But amid sighs, are spines. Spines to restart what troubled waters completely devoured. Hope still lives on in these murky times. Those who are feeding the victims stand out from the crowd. They console, calm and comfort the affected ones. It seems the flood hasn’t washed away everything. Indeed, certain things are too colossal to collapse. “Nature teaches us some hard-hitting lessons,” one elderly person is telling a group of flood victims near Habba Kadal. “We need to pause and ponder. Allah has given us a second chance. Loss of material is far better than the loss of life. Let’s not lose our heart and hope. Not everything is lost. We have survived and we will again survive this torment of nature.”

A little far away, five women are busy washing clothes at a community tap. Each one of them is venting out her share of loss. They rue. They sob. They cry. But they console each other too. It seems they are patients as well as psychologists themselves.

They live near the riverbank. Water had submerged their modest houses too. Two days back, when water level came down, they stepped inside their houses only to witness a trail of destruction left behind by the receded Jhelum. It was mud, filth and clay all over. Under a thick layer of muck lied their kid’s books and school uniform buried. Their kitchen wares, quilts, clothes, documents, certificates…everything disappeared in the deluge.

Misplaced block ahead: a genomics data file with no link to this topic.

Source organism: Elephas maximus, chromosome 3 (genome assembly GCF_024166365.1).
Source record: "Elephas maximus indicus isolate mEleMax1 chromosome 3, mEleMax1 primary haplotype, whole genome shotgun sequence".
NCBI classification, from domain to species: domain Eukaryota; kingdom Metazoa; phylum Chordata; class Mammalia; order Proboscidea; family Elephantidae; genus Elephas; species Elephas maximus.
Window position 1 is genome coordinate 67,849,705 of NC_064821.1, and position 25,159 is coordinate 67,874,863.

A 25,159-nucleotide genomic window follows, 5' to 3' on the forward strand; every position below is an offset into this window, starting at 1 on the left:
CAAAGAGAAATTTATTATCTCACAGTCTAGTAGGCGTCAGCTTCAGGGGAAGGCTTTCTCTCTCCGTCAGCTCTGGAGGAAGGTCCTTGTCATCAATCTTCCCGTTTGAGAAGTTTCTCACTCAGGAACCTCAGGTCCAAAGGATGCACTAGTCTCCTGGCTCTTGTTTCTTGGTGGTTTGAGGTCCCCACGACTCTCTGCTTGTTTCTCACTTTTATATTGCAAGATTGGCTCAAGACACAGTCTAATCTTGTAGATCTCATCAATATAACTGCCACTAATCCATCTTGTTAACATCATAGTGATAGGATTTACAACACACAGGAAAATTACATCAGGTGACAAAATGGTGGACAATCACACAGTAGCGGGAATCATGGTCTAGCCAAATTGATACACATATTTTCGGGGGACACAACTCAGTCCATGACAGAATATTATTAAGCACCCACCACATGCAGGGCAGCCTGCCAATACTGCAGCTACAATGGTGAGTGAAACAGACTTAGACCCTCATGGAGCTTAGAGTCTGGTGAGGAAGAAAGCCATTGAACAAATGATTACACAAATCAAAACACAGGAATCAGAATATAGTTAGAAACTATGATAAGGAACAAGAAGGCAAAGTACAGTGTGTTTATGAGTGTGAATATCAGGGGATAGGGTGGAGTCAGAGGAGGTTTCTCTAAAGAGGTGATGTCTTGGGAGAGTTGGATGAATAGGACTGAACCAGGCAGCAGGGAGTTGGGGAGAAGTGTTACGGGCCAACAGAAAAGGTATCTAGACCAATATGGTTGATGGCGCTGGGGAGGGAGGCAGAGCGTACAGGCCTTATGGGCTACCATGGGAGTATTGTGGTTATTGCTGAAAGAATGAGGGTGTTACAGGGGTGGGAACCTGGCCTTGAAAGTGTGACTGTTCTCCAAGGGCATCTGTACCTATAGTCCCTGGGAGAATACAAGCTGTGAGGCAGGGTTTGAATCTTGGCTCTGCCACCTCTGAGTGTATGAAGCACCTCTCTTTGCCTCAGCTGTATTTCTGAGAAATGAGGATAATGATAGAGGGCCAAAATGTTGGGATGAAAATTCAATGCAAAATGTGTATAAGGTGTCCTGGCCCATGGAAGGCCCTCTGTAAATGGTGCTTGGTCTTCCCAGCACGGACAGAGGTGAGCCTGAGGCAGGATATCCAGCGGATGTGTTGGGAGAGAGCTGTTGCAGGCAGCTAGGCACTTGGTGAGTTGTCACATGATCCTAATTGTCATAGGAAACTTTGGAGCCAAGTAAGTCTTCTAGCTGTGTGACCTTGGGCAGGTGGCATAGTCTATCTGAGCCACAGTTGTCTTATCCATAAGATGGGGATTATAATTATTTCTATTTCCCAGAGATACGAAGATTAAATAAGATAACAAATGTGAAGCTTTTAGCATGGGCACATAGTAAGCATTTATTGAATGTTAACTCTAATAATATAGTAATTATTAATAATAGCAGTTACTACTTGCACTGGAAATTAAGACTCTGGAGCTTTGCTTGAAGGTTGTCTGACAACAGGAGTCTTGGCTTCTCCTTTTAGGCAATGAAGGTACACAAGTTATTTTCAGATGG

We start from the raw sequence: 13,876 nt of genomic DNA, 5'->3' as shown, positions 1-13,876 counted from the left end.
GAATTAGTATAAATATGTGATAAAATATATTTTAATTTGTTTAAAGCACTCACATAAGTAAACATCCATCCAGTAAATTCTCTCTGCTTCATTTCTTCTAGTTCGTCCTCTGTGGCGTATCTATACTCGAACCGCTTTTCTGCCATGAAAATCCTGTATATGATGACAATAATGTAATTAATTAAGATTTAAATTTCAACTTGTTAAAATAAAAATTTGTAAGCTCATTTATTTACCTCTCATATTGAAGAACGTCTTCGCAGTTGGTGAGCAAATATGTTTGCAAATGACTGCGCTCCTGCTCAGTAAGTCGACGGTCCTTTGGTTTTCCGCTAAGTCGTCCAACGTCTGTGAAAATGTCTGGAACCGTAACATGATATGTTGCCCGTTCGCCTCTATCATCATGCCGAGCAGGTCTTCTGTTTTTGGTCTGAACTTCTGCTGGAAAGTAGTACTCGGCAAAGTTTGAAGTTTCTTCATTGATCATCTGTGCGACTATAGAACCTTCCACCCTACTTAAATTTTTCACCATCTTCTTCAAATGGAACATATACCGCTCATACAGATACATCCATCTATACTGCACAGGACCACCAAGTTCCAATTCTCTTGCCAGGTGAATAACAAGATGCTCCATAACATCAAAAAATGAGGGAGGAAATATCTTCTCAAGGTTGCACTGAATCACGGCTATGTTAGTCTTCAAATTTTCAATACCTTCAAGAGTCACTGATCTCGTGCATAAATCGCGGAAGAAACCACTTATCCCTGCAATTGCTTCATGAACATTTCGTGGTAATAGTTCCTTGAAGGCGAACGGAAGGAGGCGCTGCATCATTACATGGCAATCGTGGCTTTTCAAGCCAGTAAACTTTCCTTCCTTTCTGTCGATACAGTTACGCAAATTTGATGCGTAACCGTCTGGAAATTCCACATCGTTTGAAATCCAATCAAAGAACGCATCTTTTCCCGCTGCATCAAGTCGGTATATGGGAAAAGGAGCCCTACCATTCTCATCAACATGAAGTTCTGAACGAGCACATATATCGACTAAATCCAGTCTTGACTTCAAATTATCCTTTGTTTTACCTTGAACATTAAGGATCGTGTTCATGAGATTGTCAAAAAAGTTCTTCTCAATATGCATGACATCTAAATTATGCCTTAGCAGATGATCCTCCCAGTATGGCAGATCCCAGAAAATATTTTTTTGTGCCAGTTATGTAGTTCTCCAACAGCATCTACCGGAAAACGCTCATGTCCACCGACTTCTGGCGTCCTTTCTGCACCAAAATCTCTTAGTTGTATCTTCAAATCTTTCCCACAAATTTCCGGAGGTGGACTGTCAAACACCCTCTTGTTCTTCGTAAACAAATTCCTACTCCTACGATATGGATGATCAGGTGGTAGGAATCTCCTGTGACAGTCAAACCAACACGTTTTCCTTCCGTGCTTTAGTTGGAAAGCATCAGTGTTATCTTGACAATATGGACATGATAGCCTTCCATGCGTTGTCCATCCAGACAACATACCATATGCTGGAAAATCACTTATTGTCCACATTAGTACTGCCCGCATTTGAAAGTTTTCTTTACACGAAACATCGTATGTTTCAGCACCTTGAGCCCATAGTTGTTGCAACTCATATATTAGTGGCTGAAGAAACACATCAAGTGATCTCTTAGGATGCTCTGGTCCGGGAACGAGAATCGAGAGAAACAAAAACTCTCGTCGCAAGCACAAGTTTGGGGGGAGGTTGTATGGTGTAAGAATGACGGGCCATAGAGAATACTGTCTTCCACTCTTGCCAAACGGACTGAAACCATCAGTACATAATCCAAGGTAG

An elderly mother is inconsolable near Srinagar’s Barbarshah. She wails at the sight of her flood-torn house still inundated in water. But not everyone is mourning loud over what flood ended within a few days. A man wearing white khan dress sitting inside a nearby park is talking to none but to himself! He makes weird (somewhat animated) facial expressions while saying something quite inaudible. A brief inquiry from locals reveals that he is one of the flood victims who lost everything. The aftermath of the flood seems nothing short of tragic and traumatic.